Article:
Offline improvement occurs for temporal stability but not accuracy following practice of integer and non-integer rhythms
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Procedural learning benefits from memory processes occurring outside practice resulting in offline learning. Offline gains have been demonstrated almost exclusively for the ordinal structure of sequential motor tasks. Many skills also demand that the correct serial order of events be appropriately timed. Evidence indicates that the temporal aspect of a procedural skill can be encoded independent of serial order knowledge and governed by at least two distinct neural circuits. The present experiment determined if (a) offline gains emerge for temporal learning, and (b) if such gains occur for timing supervised by distinct timing systems. Participants experienced 216 practice trials of a 7-key press sequence that involved integer- or non-integer timing rhythms. Twenty-four hours after training 30 test trials were administered. Results revealed robust offline enhancement for timing performance of the non-integer based temporal sequences. This improvement was localized to stabilization of the required relative but not absolute time profiles. The neural circuitry central to supporting the performance of non-integer timing sequences is also a principal constituent of what is described as the "cognitive" timing system. Timing governed by this system appears most susceptible to offline gains via consolidation.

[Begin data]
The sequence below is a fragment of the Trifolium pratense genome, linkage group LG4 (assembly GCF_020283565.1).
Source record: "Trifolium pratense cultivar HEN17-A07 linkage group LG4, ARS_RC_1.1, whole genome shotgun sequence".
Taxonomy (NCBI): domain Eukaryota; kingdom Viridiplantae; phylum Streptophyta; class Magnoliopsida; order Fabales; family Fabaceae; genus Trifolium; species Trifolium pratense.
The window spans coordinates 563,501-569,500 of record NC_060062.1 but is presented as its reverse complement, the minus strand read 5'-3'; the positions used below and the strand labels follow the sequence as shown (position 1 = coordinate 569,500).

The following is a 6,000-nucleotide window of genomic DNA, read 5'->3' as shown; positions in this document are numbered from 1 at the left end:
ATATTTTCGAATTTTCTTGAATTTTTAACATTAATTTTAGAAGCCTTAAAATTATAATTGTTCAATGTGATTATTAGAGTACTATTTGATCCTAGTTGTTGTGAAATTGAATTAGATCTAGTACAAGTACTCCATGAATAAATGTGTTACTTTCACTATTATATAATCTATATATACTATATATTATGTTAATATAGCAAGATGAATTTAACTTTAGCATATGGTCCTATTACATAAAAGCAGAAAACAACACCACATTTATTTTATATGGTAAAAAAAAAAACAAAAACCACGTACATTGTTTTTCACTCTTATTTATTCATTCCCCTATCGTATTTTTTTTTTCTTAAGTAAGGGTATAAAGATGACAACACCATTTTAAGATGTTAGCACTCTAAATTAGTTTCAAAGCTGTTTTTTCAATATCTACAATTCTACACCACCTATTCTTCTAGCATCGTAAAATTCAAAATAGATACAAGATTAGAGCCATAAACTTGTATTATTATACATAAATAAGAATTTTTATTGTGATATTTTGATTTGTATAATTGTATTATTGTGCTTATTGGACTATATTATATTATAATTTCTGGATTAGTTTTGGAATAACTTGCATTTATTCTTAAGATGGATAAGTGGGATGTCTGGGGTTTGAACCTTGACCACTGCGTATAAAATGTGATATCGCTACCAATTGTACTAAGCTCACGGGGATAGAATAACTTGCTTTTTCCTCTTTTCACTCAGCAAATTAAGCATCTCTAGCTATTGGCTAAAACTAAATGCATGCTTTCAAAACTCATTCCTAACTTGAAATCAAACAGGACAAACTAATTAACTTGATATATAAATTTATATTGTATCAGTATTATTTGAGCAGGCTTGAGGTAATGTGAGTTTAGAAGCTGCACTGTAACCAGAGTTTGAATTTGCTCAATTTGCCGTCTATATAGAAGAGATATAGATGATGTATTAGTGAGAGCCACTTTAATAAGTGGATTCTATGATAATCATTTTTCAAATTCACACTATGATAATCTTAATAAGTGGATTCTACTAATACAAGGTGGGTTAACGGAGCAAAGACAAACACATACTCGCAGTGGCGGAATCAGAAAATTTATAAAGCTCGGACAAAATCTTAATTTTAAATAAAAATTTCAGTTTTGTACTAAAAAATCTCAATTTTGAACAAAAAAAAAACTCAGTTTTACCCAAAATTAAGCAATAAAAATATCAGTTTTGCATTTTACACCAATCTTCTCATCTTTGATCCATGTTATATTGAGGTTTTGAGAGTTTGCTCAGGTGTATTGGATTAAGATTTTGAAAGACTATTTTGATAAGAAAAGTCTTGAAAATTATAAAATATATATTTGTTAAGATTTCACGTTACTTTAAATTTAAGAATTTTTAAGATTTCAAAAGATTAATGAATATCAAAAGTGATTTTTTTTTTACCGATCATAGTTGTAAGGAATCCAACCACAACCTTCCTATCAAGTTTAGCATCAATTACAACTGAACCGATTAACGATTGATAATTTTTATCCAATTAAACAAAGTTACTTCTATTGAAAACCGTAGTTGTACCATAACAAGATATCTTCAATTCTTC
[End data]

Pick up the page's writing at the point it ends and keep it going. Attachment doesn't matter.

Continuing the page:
author list (cited authors)
Wright, D. L., Rhee, J., Blischke, K., Erlacher, D., & Brueckner, S.